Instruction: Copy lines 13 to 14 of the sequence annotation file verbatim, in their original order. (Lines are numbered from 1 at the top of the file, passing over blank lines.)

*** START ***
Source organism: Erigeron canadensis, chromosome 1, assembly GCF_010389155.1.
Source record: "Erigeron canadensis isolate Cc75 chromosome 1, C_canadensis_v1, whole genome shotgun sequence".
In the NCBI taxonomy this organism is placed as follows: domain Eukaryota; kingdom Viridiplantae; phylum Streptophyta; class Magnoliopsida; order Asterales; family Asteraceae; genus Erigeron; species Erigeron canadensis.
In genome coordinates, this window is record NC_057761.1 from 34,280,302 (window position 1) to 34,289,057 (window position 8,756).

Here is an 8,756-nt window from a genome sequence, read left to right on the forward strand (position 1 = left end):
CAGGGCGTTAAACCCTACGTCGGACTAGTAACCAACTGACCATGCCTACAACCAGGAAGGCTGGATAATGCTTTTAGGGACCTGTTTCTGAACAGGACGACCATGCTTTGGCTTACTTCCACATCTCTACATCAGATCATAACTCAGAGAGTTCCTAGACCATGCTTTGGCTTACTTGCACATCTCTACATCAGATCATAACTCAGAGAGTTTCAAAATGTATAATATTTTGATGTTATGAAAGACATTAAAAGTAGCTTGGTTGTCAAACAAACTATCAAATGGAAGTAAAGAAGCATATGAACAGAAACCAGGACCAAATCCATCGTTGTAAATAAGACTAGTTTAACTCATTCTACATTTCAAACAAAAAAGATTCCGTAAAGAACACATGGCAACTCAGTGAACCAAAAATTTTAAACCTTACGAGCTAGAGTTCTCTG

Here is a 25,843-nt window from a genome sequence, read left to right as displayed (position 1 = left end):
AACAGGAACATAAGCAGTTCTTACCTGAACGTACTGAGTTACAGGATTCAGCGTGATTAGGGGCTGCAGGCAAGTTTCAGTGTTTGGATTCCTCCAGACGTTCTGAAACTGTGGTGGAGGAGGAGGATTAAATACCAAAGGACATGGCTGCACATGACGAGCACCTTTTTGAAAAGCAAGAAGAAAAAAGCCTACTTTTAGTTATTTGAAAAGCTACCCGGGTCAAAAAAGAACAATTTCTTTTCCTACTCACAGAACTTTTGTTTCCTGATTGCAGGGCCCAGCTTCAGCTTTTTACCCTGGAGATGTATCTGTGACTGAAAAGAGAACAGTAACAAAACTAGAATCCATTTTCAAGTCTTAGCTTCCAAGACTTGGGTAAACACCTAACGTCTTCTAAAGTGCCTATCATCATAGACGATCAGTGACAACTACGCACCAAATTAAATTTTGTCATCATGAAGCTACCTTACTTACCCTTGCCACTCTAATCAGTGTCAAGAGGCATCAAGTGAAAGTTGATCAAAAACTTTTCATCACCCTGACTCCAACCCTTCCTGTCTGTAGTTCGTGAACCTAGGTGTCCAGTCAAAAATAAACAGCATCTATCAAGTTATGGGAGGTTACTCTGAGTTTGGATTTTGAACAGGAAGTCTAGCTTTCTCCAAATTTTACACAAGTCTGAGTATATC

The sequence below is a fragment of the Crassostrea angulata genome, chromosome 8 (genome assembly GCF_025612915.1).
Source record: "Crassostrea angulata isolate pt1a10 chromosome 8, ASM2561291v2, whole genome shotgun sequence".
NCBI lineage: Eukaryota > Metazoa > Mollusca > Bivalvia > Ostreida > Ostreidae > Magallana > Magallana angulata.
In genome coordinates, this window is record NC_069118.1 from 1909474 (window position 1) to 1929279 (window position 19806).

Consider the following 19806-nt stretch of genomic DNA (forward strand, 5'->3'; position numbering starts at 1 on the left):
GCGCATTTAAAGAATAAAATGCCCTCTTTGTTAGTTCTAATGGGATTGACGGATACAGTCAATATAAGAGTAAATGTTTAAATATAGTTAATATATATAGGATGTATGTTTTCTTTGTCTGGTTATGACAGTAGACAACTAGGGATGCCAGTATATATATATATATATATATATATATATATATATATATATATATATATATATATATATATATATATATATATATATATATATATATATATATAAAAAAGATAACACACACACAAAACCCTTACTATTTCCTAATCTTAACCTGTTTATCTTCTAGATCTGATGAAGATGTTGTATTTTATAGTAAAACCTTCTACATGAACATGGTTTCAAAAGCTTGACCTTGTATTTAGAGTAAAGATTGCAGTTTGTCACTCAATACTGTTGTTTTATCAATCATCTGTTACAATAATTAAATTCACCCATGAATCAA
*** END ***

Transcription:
Consider the following 19806-nt stretch of genomic DNA (forward strand, 5'->3'; position numbering starts at 1 on the left):
GCGCATTTAAAGAATAAAATGCCCTCTTTGTTAGTTCTAATGGGATTGACGGATACAGTCAATATAAGAGTAAATGTTTAAATATAGTTAATATATATAGGATGTATGTTTTCTTTGTCTGGTTATGACAGTAGACAACTAGGGATGCCAGTATATATATATATATATATATATATATATATATATATATATATATATATATATATATATATATATATATATATATATATATATATATATATATAAAAAAGATAACACACACACAAAACCCTTACTATTTCCTAATCTTAACCTGTTTATCTTCTAGATCTGATGAAGATGTTGTATTTTATAGTAAAACCTTCTACATGAACATGGTTTCAAAAGCTTGACCTTGTATTTAGAGTAAAGATTGCAGTTTGTCACTCAATACTGTTGTTTTATCAATCATCTGTTACAATAATTAAATTCACCCATGAATCAA